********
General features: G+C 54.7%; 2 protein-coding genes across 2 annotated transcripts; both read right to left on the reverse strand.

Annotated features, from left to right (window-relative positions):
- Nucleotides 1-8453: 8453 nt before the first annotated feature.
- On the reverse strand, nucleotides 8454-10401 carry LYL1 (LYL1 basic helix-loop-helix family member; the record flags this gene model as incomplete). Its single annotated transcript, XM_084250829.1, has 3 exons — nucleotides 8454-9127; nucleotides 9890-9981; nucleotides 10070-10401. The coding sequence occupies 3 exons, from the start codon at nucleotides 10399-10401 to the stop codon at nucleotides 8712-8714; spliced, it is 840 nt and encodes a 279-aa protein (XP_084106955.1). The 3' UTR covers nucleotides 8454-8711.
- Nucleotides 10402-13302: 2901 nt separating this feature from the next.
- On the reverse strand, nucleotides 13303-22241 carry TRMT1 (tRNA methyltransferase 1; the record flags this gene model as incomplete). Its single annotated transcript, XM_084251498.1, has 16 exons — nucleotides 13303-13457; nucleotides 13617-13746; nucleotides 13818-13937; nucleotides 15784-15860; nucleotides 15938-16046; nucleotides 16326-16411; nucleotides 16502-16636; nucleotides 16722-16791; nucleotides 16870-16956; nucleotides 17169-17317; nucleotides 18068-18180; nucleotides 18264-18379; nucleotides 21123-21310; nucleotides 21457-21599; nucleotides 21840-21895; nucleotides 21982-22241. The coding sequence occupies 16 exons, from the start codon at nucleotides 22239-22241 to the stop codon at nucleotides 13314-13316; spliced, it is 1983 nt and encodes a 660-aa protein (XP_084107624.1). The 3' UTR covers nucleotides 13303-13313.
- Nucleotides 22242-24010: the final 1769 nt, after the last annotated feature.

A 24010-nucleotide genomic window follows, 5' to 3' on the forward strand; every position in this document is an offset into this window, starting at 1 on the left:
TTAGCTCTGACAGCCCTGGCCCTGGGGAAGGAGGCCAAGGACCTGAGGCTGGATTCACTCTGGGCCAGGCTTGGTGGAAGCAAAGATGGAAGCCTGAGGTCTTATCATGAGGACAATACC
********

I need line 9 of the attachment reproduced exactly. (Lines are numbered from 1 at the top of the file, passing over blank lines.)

TTAGCTCTGACAGCCCTGGCCCTGGGGAAGGAGGCCAAGGACCTGAGGCTGGATTCACTCTGGGCCAGGCTTGGTGGAAGCAAAGATGGAAGCCTGAGGTCTTATCATGAGGACAATACC